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Taxi Driver Takes New Route After Visit to South Africa

Philanthropy: Austrian man establishes an aid organization for poor people in a number of developing countries.

June 02, 2002|VANESSA GERA | ASSOCIATED PRESS

VIENNA, Austria — Taxi driver Hannes Urban didn't start out to be anyone's savior when he went to South Africa, but his life took a turn.

Urban's plan was to visit one of the many pen pals he'd exchanged letters with over the years when he flew off from Vienna in 1998. That friendship didn't last, however.

"My pen pal wanted to marry me, so I fled," says Urban, 45. But by the time his vacation ended, he had discovered a deeper calling: Shocked by the poverty he witnessed on the streets of Cape Town, he left determined to help some of the beggars he had met there.

"I met a homeless woman there with a sick baby," Urban says. "So I went to the supermarket and bought her milk, yogurt, bananas. I told her I would come back to South Africa and make sure her child goes to kindergarten."

Since making that promise, Urban has founded his own aid organization, which has built a kindergarten attended by about 30 South African children a year.

He has also launched projects in several developing countries aimed at bringing food and medicine to poor people. Current projects include providing medical treatment to the rural poor in Mexico and delivering food packages to hundreds in the slums of Nairobi, Kenya.

Urban spends half the year in those various countries. The rest of the year he spends back in Vienna driving his taxi and raising money for his projects.

A Roman Catholic driven by the desire to do God's work, Urban says he never set out to establish his own charity. "My target was simply to help the poor and the sick."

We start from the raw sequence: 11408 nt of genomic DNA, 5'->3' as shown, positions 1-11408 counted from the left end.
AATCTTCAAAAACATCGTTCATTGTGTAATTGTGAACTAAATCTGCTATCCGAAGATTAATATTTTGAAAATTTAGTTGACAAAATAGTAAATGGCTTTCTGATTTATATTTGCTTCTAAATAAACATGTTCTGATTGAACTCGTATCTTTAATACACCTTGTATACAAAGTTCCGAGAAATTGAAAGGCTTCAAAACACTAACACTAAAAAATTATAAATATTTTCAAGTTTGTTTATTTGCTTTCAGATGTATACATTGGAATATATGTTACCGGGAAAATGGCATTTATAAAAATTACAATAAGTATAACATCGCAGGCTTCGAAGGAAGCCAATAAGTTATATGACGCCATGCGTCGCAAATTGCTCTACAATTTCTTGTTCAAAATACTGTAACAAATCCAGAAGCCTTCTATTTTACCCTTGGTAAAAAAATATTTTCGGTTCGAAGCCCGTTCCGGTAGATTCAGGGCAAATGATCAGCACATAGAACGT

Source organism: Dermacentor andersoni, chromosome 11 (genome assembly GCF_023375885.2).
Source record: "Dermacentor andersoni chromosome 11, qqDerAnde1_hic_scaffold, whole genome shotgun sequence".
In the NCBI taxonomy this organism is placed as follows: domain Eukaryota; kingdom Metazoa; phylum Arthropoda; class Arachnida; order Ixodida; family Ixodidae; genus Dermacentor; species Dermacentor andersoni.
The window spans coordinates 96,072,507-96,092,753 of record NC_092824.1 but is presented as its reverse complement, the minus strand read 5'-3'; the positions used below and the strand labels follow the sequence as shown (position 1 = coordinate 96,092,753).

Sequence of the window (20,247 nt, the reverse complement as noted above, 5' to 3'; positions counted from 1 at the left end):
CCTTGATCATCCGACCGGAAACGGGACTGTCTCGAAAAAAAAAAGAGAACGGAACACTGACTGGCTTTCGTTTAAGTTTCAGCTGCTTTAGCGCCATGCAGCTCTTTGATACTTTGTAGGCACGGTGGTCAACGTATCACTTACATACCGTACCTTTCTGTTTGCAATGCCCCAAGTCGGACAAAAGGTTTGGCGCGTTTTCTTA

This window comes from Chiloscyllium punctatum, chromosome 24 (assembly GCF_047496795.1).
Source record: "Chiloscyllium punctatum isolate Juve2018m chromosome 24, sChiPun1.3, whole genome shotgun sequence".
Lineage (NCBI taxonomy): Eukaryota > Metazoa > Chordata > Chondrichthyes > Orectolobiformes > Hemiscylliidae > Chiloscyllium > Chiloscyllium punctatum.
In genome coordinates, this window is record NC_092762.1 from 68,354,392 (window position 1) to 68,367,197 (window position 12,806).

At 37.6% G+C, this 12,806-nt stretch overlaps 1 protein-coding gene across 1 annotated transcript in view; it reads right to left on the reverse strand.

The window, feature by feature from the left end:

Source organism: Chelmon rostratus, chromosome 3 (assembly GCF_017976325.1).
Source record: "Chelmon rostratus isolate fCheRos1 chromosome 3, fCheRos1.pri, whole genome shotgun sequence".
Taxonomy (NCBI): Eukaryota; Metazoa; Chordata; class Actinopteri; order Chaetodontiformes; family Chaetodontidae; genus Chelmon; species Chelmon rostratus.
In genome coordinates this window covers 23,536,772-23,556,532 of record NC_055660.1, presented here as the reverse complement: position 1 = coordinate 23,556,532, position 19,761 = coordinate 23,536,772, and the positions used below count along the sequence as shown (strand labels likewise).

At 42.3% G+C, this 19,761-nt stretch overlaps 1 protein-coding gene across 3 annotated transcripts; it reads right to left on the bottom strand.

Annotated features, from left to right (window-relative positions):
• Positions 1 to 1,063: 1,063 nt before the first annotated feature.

He describes how a string of chance events led him to found his group, "Wir Helfen" (We Help).

After his first visit to South Africa, Urban told his hairdresser about the homeless woman with the baby. She wanted to send some of her clothing to the woman. "But I told her I didn't have room in my backpack," he recalls.

Then, at a bar frequented by many of Vienna's taxi drivers, word spread among the regulars that Urban planned another trip to South Africa.

"Before I knew it, they had collected 130 kilograms [290 pounds] of clothing," Urban says. "I didn't know what to do, so I went to a travel agency and asked if they could carry it as missionary goods."

British Airways agreed to transport the material for free, and Urban soon returned to South Africa carrying seven large cardboard boxes of used clothes. During that two-month visit, he met Thobeka Beatrice Sidlayi, a kindergarten teacher struggling to support her family.

"At my last supper there, I had the inspiration to go home, raise money and build a kindergarten for Thobeka," he says. "I returned to Vienna euphoric, thinking I would go from parish to parish [to raise money], but that didn't work out because the churches already had their own projects."

So as he drove his taxi through Vienna, he told his customers he was building a kindergarten in South Africa. The response was overwhelming. "A lot of people said they wanted to donate money."

In 2000, he founded the charity to give it "an official character." He since has had to overcome various obstacles, such as importing into Mexico medicines donated by pharmacies in Austria.

Last year, he says, he raised $200,000. Because he lives simply--in South Africa he lives in a hut alongside those to whom he brings both charity and prayers--95% of what he raises goes directly to his projects.

Urban was recently in Mexico to bring a team of medical professionals to poor Indian farmers at Santiago Tuxtla, in the Mexican state of Veracruz.

The team saw about 500 patients over six days, treating them mainly for conditions such as diabetes, osteoporosis, high blood pressure and skin disorders, says Angeles Garcia Brana, one of the volunteers.

Garcia, a 43-year-old native of Spain, says the team hoped in particular to treat women and girls, since they often receive no medical care in impoverished Mexican communities. "The girls are also ashamed to talk about certain parts of their body and would not say anything about their problems, even if they're dying," she says.

The women and girls responded with overwhelming gratitude, Garcia says.

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